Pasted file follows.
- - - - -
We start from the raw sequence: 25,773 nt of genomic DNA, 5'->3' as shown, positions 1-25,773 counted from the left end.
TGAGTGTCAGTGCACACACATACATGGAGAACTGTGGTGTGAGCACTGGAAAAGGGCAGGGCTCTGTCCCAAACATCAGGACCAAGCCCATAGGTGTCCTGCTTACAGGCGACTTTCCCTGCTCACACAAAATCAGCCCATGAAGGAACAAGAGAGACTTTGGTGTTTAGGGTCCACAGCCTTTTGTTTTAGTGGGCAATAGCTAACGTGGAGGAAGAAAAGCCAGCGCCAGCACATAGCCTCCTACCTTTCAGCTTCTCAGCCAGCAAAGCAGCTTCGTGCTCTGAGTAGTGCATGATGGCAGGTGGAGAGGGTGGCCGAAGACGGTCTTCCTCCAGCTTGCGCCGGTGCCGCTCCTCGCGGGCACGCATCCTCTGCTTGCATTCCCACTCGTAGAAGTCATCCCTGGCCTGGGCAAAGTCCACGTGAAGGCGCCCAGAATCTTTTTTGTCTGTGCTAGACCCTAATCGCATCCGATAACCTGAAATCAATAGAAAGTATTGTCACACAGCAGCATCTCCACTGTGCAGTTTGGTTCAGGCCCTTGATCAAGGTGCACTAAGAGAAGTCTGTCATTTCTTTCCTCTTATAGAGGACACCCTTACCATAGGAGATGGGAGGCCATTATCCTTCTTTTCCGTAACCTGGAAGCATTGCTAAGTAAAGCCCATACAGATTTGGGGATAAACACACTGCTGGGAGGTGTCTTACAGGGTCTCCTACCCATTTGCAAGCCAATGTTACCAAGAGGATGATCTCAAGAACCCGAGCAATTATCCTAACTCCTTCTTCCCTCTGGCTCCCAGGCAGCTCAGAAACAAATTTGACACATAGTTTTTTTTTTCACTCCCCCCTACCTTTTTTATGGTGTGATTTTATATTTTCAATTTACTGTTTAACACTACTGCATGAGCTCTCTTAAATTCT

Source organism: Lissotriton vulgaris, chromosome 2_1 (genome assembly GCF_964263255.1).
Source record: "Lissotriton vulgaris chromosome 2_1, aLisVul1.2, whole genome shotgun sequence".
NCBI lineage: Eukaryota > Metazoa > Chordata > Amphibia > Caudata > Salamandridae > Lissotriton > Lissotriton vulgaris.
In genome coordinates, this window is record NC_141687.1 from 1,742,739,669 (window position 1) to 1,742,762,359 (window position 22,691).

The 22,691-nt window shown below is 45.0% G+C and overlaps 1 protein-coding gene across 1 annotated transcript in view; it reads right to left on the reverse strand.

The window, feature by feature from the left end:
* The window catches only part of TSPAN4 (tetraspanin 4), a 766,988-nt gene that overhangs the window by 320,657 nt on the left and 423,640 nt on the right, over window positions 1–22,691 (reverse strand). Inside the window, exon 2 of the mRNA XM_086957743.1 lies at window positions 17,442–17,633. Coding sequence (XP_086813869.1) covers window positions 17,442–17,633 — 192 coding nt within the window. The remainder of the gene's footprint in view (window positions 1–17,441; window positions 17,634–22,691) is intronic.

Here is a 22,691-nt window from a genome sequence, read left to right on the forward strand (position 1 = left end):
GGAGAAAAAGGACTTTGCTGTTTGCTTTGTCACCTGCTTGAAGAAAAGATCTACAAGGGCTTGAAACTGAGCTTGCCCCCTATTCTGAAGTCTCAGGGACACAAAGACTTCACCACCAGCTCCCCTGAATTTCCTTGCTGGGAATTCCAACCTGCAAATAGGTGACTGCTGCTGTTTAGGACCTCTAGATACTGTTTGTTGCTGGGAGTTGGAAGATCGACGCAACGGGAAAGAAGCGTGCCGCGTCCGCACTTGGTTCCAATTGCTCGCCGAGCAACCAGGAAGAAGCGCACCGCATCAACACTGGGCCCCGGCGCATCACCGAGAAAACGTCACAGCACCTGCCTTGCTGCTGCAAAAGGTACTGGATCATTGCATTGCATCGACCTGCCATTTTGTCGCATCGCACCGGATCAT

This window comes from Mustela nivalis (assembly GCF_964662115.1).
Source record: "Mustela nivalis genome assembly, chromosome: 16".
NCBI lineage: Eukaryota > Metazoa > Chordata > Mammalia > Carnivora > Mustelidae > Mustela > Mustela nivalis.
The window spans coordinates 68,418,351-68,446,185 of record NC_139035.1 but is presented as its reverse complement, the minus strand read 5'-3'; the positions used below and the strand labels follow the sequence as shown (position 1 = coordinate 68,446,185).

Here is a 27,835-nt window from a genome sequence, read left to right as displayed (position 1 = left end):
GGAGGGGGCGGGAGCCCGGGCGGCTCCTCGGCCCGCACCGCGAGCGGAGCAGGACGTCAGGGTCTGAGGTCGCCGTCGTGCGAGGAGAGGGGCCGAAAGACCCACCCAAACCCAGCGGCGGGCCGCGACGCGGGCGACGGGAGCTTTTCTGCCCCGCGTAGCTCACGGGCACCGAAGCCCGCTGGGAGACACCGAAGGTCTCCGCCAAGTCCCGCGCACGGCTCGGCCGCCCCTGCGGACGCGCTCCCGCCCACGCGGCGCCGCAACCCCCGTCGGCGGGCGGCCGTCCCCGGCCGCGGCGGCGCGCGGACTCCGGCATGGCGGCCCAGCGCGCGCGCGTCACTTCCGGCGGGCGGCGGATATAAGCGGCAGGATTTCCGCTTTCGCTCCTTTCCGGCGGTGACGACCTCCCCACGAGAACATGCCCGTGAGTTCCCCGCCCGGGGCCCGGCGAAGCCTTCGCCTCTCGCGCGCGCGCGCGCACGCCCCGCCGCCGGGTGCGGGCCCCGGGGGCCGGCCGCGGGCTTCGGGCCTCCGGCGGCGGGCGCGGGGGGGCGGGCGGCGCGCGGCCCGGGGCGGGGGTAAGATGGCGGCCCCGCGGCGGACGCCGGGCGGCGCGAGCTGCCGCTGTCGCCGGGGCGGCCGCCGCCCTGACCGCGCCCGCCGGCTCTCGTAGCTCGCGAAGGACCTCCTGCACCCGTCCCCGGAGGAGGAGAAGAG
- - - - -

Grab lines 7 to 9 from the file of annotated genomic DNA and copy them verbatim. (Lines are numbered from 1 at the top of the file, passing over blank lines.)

The 22,691-nt window shown below is 45.0% G+C and overlaps 1 protein-coding gene across 1 annotated transcript in view; it reads right to left on the reverse strand.

The window, feature by feature from the left end:
* The window catches only part of TSPAN4 (tetraspanin 4), a 766,988-nt gene that overhangs the window by 320,657 nt on the left and 423,640 nt on the right, over window positions 1–22,691 (reverse strand). Inside the window, exon 2 of the mRNA XM_086957743.1 lies at window positions 17,442–17,633. Coding sequence (XP_086813869.1) covers window positions 17,442–17,633 — 192 coding nt within the window. The remainder of the gene's footprint in view (window positions 1–17,441; window positions 17,634–22,691) is intronic.